Human Genetics

, Volume 118, Issue 3–4, pp 366–371 | Cite as

Geography is a better determinant of human genetic differentiation than ethnicity

  • Andrea Manica
  • Franck Prugnolle
  • François BallouxEmail author
Original Investigation


Individuals differ genetically in their susceptibility to particular diseases and their response to drugs. However, personalized treatments are difficult to develop, because disease susceptibility and drug response generally have poorly characterized genetic architecture. It is thus tempting to use the ethnicity of patients to capture some of the variation in allele frequencies at the genes underlying a clinical trait. The success of such a strategy depends on whether human populations can be accurately classified into discrete genetic ethnic groups. Despite the heated discussions and controversies surrounding this issue, there has been essentially no attempt so far to quantify the relative power of ethnic groups and geography at predicting the proportion of shared alleles between human populations. Here, we present the first such quantification using a dataset of 51 populations typed at 377 autosomal microsatellite markers, and show that pair-wise geographic distances across landmasses constitute a far better predictor than ethnicity. Allele-sharing between human populations worldwide decays smoothly with increasing physical distance. We discuss the relevance of these patterns for the expected distribution of variants of medical interest. The distribution patterns of gene coding for simple traits are expected to be highly heterogeneous, as most such genes experienced strong natural selection. However, variants involved in complex traits are expected to behave essentially neutrally, and we expect them to fit closely our predictions based on microsatellites. We conclude that the use of ethnicity alone will often be inadequate as a basis for medical treatment.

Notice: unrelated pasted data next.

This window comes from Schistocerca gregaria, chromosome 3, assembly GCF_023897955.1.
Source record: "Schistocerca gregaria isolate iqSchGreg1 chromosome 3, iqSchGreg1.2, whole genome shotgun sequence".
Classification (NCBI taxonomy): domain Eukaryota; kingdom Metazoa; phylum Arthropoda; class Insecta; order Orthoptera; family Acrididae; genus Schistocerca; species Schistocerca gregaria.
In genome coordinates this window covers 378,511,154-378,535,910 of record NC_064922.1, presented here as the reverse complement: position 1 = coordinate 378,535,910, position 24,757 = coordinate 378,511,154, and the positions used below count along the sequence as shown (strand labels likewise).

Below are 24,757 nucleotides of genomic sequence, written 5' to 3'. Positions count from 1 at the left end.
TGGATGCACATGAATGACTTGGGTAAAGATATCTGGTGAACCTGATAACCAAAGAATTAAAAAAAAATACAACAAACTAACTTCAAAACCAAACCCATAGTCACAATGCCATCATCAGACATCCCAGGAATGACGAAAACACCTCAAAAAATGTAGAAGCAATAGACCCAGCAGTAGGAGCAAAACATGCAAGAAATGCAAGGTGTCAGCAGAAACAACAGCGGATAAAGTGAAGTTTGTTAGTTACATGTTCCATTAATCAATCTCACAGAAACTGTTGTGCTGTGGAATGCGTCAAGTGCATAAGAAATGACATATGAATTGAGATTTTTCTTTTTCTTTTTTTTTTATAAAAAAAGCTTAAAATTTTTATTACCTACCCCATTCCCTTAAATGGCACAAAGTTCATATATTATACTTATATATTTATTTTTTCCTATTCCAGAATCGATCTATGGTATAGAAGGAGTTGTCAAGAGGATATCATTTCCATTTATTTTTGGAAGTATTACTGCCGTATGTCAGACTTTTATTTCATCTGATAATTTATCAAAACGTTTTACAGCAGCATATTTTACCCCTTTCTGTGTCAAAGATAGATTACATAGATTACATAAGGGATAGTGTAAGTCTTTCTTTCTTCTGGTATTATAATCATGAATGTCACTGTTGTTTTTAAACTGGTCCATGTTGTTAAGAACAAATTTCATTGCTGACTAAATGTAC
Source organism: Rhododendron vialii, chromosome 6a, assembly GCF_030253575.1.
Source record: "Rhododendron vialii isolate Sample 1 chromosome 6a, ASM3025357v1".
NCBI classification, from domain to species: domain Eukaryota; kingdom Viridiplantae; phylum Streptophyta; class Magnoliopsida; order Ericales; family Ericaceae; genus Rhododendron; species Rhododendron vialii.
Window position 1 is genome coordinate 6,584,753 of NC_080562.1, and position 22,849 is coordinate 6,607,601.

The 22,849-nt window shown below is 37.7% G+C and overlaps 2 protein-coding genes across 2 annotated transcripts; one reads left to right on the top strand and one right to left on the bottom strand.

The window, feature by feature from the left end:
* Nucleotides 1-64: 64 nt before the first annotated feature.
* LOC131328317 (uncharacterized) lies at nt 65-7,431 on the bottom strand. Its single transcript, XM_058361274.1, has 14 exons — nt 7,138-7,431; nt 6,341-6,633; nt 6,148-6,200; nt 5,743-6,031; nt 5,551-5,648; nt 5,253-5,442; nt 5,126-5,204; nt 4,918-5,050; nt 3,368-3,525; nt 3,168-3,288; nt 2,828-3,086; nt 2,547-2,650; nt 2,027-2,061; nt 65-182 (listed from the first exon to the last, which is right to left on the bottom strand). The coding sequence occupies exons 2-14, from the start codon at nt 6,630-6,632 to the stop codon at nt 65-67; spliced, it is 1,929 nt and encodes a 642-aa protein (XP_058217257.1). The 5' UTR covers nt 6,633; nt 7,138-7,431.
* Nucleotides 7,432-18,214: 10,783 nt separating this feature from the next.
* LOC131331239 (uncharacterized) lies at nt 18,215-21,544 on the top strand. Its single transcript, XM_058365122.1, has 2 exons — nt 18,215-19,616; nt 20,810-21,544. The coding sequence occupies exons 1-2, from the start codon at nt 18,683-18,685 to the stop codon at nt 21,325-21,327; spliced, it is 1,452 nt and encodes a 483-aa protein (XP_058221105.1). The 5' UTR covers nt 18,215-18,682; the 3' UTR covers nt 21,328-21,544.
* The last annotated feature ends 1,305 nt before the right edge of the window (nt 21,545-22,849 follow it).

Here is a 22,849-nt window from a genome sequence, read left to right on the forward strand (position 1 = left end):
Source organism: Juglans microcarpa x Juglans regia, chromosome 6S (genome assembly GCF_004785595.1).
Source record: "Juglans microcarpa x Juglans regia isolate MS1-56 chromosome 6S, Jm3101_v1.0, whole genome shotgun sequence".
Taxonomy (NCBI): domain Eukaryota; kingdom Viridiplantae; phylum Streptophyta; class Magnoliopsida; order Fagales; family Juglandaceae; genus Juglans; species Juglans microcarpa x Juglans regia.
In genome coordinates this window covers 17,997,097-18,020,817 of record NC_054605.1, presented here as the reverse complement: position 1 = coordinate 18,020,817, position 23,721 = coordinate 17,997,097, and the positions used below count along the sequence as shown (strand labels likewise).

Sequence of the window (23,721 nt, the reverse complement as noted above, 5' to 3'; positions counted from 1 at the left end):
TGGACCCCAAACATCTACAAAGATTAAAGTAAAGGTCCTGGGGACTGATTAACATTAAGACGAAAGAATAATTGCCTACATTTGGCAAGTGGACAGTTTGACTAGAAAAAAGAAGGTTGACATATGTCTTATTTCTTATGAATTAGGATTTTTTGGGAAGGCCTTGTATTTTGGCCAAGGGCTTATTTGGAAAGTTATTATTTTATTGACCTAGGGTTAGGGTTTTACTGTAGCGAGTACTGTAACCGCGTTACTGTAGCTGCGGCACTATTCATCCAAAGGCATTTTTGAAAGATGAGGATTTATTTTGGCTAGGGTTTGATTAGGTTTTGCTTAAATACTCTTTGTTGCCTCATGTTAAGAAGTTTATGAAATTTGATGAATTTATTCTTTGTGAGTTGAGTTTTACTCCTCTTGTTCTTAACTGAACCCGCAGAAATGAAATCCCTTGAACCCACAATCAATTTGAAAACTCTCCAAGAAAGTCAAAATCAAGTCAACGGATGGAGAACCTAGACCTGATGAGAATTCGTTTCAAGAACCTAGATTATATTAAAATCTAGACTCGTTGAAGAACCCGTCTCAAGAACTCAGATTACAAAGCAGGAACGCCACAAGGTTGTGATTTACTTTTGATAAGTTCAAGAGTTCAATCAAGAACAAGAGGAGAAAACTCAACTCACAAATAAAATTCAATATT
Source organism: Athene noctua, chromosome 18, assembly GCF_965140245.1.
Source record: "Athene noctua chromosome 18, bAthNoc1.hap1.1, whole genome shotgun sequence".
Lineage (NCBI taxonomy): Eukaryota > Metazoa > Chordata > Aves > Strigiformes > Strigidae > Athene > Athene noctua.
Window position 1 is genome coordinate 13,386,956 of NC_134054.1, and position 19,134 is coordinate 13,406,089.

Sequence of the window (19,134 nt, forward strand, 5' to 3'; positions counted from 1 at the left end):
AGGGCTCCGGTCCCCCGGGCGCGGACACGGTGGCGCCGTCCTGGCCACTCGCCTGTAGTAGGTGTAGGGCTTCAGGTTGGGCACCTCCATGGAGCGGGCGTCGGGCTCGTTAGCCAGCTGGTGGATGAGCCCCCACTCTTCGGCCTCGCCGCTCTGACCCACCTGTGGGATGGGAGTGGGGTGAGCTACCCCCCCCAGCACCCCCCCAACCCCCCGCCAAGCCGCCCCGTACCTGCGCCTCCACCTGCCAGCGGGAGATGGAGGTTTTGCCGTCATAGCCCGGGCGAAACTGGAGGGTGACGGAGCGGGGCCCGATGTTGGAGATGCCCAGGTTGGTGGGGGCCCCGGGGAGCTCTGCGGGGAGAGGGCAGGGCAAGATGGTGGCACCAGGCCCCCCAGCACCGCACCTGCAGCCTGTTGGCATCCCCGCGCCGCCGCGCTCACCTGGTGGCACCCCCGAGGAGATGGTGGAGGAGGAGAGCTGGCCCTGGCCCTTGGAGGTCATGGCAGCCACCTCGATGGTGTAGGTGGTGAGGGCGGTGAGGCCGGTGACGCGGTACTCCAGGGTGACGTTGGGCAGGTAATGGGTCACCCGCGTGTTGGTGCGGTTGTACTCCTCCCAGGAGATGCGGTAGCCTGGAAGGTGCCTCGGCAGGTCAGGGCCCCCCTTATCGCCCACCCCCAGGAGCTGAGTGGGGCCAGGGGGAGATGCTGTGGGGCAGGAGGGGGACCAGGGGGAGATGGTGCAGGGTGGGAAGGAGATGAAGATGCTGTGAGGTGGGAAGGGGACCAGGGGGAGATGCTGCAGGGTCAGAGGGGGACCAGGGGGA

Ethnic Group Geographic Distance Allele Sharing Neutral Allele Mantel Correlation 
These keywords were added by machine and not by the authors. This process is experimental and the keywords may be updated as the learning algorithm improves.



We thank Lori Lawson-Handley, Elizabeth Tyler and Graham Forster and four anonymous reviewers for very helpful comments and suggestions. FP is supported by a Lavoisier Fellowship from the Ministère Français des Affaires Etrangères. FB acknowledges support from the BBRSC.


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Copyright information

© Springer-Verlag 2005

Authors and Affiliations

  • Andrea Manica
    • 1
  • Franck Prugnolle
    • 2
  • François Balloux
    • 2
    • 3
    Email author
  1. 1.Evolutionary Ecology Group, Department of ZoologyUniversity of CambridgeCambridgeUK
  2. 2.Theoretical and Molecular Population Genetics group, Department of GeneticsUniversity of CambridgeCambridgeEngland
  3. 3.Department of GeneticsUniversity of CambridgeCambridgeUK

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